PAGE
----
Regina churches embrace COVID-related adaptations
Good Shepherd Lutheran Church and First Baptist Church Regina have fully embraced the virtual platforms their congregations were thrust into two years ago.
The two churches are currently using a hybrid-model hosting services both online and in-person.
James Chimirri-Russell, pastor at Good Shepherd Lutheran Church, says they have come a long way from pushing a camera around on a tea cart to the direct to Facebook and YouTube stream they have now.
He said having both the virtual and in-person options has made attending the services easier for more people.
“Our reach has become much broader given that there are people who were like really desperate for this kind of content,” said Chimirri-Russell. “All they were waiting for was for us to take that initial push, which was a very unpleasant push, it was super hard to do it, but now that it’s running it’s been great for them and for us.”
Good Shepherd Lutheran Church holds two services on Sunday and one on Wednesday, as well as weekly activities such as youth group and book study.
These activities currently run in the hybrid-model as well, but are made to be easily adaptable.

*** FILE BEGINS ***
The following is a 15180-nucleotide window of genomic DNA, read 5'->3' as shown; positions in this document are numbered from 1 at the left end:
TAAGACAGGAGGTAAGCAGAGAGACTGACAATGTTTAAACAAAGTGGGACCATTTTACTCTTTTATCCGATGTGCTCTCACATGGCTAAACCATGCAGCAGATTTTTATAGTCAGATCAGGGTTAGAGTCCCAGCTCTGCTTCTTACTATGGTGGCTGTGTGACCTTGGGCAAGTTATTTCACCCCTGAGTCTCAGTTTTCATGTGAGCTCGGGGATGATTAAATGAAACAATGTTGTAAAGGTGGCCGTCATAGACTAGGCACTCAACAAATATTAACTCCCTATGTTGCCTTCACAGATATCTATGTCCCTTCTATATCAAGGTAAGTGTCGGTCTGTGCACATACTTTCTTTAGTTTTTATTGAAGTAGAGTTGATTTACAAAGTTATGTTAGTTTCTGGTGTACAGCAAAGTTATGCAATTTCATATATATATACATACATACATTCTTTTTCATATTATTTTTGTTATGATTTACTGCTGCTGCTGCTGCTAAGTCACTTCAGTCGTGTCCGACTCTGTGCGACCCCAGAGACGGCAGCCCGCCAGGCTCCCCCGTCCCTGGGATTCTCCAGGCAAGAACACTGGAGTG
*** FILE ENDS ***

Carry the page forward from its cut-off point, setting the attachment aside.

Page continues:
“We’ve done our best to have that be either online and in-person constantly or able to switch online at a moment’s notice because at any second it could change,” said Chimirri-Russell, adding the youth group was switched to online in the fall after many of the participants were deemed close contacts at school.
First Baptist Church Regina is also happy with the accessibility the online platforms bring.
In March 2020, Joel Russell-MacLean, lead pastor, did the first virtual service himself with his guitar, and now they have weaved the aspect of Zoom into their services, giving people the opportunity to interact and preach from home.
On Sunday, they were joined by a church in Dauphin, Man., a speaker from southern California and a pastor from the Philippines.
“There’s some creative and fun things you can do you know have people take part from around the world and remember that you’re part of something so much bigger than what you often see day to day,” said Joel Russell-MacLean.
He says it’s about relationships and staying in touch, and being able to reach those who are shut in has a positive impact.
“They were able to take part in some of our activities during the week or on Sundays and that’s just rich, it’s not just making the best of things, it’s actually a gain,” said Russell-MacLean.
Both churches say it is likely the virtual portion of their services are here to stay as it provides a means of connecting people together in a way that suits them, watching on their own time from the safety from their home or even remaining part of their church after moving away.
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